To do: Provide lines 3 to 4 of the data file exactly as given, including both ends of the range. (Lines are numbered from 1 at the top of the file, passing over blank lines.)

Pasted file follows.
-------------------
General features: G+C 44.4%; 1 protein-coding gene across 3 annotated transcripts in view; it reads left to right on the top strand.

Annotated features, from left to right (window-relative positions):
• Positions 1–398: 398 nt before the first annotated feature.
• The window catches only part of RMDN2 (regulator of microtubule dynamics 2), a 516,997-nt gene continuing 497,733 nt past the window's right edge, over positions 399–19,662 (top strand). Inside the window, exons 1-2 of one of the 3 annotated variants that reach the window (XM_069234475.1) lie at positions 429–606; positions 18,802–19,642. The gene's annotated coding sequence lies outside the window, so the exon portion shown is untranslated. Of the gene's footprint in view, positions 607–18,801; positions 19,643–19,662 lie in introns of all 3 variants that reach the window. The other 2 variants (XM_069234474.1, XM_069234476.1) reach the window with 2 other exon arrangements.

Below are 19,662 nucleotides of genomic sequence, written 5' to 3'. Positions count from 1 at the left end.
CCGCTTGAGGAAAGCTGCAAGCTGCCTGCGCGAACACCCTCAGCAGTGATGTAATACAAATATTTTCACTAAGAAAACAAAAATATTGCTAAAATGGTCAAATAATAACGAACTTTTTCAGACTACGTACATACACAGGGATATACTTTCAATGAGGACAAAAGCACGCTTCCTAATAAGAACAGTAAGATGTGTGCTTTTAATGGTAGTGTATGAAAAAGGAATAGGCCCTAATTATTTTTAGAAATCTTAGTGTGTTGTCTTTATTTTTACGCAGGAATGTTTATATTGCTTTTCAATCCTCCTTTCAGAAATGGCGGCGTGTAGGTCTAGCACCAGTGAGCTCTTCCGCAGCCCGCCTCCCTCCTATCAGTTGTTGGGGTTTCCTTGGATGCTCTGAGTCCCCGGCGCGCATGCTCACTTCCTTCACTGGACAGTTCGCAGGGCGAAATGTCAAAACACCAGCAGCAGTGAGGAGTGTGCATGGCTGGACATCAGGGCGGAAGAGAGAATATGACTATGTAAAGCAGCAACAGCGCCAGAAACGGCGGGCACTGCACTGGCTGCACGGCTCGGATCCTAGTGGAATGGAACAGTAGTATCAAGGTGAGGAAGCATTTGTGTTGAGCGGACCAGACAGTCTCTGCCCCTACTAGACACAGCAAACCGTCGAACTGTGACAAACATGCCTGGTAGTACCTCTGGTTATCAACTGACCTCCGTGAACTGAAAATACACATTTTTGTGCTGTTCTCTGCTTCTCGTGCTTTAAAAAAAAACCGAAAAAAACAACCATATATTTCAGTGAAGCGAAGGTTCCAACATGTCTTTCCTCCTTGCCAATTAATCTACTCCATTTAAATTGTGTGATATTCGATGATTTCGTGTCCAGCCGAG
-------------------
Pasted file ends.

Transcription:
• Positions 1–398: 398 nt before the first annotated feature.
• The window catches only part of RMDN2 (regulator of microtubule dynamics 2), a 516,997-nt gene continuing 497,733 nt past the window's right edge, over positions 399–19,662 (top strand). Inside the window, exons 1-2 of one of the 3 annotated variants that reach the window (XM_069234475.1) lie at positions 429–606; positions 18,802–19,642. The gene's annotated coding sequence lies outside the window, so the exon portion shown is untranslated. Of the gene's footprint in view, positions 607–18,801; positions 19,643–19,662 lie in introns of all 3 variants that reach the window. The other 2 variants (XM_069234474.1, XM_069234476.1) reach the window with 2 other exon arrangements.